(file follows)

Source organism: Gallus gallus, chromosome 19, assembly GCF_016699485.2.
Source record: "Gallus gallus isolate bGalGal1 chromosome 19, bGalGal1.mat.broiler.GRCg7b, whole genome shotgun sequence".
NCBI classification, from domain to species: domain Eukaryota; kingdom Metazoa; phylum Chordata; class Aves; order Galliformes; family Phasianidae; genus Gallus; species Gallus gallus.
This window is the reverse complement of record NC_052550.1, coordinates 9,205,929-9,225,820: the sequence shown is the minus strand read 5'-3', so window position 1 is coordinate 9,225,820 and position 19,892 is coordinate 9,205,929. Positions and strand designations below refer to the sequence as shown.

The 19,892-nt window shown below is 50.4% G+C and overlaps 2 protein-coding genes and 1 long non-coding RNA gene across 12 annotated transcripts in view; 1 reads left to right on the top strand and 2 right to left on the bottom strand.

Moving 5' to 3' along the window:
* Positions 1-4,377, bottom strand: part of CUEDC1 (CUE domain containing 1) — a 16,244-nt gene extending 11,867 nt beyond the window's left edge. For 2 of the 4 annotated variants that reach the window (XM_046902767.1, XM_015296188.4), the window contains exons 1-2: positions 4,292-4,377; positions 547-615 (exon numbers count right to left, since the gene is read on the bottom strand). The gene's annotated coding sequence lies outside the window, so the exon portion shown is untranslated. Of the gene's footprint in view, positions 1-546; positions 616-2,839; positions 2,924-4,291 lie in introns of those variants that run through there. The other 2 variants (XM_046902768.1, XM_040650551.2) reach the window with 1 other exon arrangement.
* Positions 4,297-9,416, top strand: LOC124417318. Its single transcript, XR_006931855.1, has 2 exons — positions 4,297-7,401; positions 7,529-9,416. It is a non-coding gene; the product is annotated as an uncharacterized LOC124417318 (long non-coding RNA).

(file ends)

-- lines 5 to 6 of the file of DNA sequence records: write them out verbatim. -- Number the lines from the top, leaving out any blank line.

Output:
The 19,892-nt window shown below is 50.4% G+C and overlaps 2 protein-coding genes and 1 long non-coding RNA gene across 12 annotated transcripts in view; 1 reads left to right on the top strand and 2 right to left on the bottom strand.

Moving 5' to 3' along the window: